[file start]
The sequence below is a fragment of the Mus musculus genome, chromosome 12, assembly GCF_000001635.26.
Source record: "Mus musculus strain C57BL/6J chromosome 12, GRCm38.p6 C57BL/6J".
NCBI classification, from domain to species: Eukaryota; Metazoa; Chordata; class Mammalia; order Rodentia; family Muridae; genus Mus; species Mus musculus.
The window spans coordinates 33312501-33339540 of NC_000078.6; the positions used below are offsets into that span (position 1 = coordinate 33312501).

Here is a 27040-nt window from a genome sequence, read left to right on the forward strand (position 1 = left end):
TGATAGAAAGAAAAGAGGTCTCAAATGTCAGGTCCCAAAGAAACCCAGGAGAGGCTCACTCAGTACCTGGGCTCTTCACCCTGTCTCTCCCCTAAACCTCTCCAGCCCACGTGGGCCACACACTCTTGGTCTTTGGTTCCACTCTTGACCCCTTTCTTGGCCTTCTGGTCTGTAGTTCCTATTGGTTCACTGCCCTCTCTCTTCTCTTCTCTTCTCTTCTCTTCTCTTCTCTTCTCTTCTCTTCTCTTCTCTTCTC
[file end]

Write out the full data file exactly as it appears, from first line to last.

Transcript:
The sequence below is a fragment of the Mus musculus genome, chromosome 12, assembly GCF_000001635.26.
Source record: "Mus musculus strain C57BL/6J chromosome 12, GRCm38.p6 C57BL/6J".
NCBI classification, from domain to species: Eukaryota; Metazoa; Chordata; class Mammalia; order Rodentia; family Muridae; genus Mus; species Mus musculus.
The window spans coordinates 33312501-33339540 of NC_000078.6; the positions used below are offsets into that span (position 1 = coordinate 33312501).

Here is a 27040-nt window from a genome sequence, read left to right on the forward strand (position 1 = left end):
TGATAGAAAGAAAAGAGGTCTCAAATGTCAGGTCCCAAAGAAACCCAGGAGAGGCTCACTCAGTACCTGGGCTCTTCACCCTGTCTCTCCCCTAAACCTCTCCAGCCCACGTGGGCCACACACTCTTGGTCTTTGGTTCCACTCTTGACCCCTTTCTTGGCCTTCTGGTCTGTAGTTCCTATTGGTTCACTGCCCTCTCTCTTCTCTTCTCTTCTCTTCTCTTCTCTTCTCTTCTCTTCTCTTCTCTTCTCTTCTC